Jürgen Klopp eases Liverpool’s pressing game in the search for solidity | Jonathan Wilson

It wasn’t just José Mourinho who was cautious – by keeping Henderson, Wijnaldum and Can on, Liverpool’s manager shunned the hyperactive approach

It’s not something you often have to consider, but what if José Mourinho was right? What if, on Saturday, there was for once no bluff or manipulation, no attempt to provoke or deflect attention: what if the analysis he gave of Manchester United’s 0-0 draw at Liverpool was straightforward and correct?

There was, of course, a passive aggressive jibe dividing the world into those who watch football for entertainment (the monsters!) and those who actually understand the game, but beyond that his words seemed fairly straightforward. There was a – grudging – respect towards Jürgen Klopp for the way he had held his nerve, and perhaps that is evidence of a change in the Liverpool manager. The game never broke, Mourinho said, and so “for me the second half was a bit of chess”; this is not chess the actual game, of course, which can be played in as many ways as football, but “chess” the metaphor for something cagey.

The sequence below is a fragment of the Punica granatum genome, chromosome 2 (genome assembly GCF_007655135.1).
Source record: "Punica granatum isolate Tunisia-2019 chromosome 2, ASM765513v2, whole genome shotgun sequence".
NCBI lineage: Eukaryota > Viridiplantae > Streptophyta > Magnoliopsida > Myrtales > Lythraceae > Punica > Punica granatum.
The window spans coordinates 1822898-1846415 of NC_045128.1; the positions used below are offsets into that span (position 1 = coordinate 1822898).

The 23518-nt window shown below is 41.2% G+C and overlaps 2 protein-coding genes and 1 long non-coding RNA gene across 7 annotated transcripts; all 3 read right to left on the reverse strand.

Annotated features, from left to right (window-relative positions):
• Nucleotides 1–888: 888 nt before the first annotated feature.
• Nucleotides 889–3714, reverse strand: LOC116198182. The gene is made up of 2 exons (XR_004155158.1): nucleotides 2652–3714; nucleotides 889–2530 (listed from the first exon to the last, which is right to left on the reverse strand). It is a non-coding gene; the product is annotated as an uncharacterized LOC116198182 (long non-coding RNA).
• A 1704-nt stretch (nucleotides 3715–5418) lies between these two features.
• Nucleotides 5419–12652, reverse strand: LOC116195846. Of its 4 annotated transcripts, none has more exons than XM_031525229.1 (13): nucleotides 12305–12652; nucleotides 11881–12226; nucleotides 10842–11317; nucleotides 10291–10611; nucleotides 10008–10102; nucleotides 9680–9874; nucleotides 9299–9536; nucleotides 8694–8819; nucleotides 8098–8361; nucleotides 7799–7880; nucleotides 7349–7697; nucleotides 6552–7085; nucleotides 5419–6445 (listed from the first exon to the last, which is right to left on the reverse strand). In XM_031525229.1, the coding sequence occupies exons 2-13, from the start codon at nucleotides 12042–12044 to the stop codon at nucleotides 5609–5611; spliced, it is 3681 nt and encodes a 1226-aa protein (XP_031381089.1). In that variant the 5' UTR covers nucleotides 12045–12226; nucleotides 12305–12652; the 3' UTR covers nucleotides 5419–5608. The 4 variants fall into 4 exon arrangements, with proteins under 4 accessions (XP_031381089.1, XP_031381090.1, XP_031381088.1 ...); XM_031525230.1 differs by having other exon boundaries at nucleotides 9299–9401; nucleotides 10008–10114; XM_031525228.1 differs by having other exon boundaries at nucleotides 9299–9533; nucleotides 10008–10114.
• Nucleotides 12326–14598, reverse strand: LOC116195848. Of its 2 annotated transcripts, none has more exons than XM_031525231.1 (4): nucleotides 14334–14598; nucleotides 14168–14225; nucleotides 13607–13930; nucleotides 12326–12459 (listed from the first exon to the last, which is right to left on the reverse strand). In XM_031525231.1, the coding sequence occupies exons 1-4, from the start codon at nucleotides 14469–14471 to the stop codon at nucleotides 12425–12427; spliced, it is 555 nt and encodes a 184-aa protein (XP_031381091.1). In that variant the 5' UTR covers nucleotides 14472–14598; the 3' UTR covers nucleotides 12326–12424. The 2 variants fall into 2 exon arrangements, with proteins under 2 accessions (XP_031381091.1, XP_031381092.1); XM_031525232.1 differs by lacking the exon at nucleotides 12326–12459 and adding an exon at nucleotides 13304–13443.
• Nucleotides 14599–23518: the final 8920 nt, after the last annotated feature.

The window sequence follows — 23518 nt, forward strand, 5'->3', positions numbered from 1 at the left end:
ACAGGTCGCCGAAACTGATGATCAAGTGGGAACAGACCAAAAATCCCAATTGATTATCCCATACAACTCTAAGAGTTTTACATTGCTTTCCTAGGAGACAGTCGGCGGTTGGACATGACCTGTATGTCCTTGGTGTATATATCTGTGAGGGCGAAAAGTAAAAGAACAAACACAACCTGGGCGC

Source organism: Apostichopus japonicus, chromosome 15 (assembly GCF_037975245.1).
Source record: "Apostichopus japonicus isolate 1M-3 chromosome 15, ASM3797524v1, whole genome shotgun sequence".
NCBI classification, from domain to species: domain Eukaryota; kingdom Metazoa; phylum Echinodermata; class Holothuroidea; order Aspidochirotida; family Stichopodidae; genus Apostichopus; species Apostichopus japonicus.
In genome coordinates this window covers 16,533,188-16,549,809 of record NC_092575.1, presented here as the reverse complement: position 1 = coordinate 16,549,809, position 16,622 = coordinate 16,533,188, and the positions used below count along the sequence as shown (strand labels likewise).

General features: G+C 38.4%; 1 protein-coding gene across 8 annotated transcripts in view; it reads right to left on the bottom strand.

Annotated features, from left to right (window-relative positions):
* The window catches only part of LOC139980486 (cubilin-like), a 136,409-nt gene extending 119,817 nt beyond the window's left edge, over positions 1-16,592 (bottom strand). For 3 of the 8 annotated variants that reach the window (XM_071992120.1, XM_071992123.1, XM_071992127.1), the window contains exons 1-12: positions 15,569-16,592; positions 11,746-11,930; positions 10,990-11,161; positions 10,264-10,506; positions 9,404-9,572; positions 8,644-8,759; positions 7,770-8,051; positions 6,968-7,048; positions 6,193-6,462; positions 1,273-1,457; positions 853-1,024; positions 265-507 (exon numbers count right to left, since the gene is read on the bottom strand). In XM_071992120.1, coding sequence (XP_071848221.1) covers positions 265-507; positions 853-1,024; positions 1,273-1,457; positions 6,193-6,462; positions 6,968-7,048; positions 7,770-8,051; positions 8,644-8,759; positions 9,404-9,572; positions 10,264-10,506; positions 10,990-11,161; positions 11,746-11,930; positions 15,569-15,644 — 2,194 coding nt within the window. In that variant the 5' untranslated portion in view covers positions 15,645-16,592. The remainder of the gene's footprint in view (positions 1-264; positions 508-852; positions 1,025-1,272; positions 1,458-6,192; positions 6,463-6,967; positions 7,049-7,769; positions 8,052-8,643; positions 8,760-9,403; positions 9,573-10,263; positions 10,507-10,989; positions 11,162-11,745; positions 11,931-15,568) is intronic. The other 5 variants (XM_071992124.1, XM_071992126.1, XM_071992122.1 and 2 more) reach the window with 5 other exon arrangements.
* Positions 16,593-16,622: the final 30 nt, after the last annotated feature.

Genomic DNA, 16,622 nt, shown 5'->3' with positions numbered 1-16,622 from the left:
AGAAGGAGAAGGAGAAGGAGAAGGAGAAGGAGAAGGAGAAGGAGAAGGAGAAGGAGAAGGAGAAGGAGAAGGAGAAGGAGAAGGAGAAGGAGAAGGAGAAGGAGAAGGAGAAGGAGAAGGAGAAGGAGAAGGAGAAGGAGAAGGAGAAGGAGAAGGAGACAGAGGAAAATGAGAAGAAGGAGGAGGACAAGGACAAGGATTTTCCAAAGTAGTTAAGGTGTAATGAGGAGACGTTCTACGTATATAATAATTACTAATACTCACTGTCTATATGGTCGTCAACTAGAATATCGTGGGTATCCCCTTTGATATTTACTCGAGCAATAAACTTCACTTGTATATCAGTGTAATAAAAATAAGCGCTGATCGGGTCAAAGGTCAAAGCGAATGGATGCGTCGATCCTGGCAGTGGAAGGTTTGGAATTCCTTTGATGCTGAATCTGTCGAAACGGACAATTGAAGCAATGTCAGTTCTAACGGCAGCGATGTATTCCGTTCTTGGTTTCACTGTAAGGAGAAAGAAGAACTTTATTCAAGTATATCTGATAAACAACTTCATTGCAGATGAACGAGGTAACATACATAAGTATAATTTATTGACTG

Continue reading…

It wasn’t just José Mourinho who was cautious – by keeping Henderson, Wijnaldum and Can on, Liverpool’s manager shunned the hyperactive approachIt’s not something you often have to consider, but what if José Mourinho was right? What if, on Saturday, there was for once no bluff or manipulation, no attempt to provoke or deflect attention: what if the analysis he gave of Manchester United’s 0-0 draw at Liverpool was straightforward and correct?There was, of course, a passive aggressive jibe dividing the world into those who watch football for entertainment (the monsters!) and those who actually understand the game, but beyond that his words seemed fairly straightforward. There was a – grudging – respect towards Jürgen Klopp for the way he had held his nerve, and perhaps that is evidence of a change in the Liverpool manager. The game never broke, Mourinho said, and so “for me the second half was a bit of chess”; this is not chess the actual game, of course, which can be played in as many ways as football, but “chess” the metaphor for something cagey. Continue reading…

https://www.theguardian.com/football/blog/2017/oct/15/jurgen-klopp-tactics-liverpool-manchester-united

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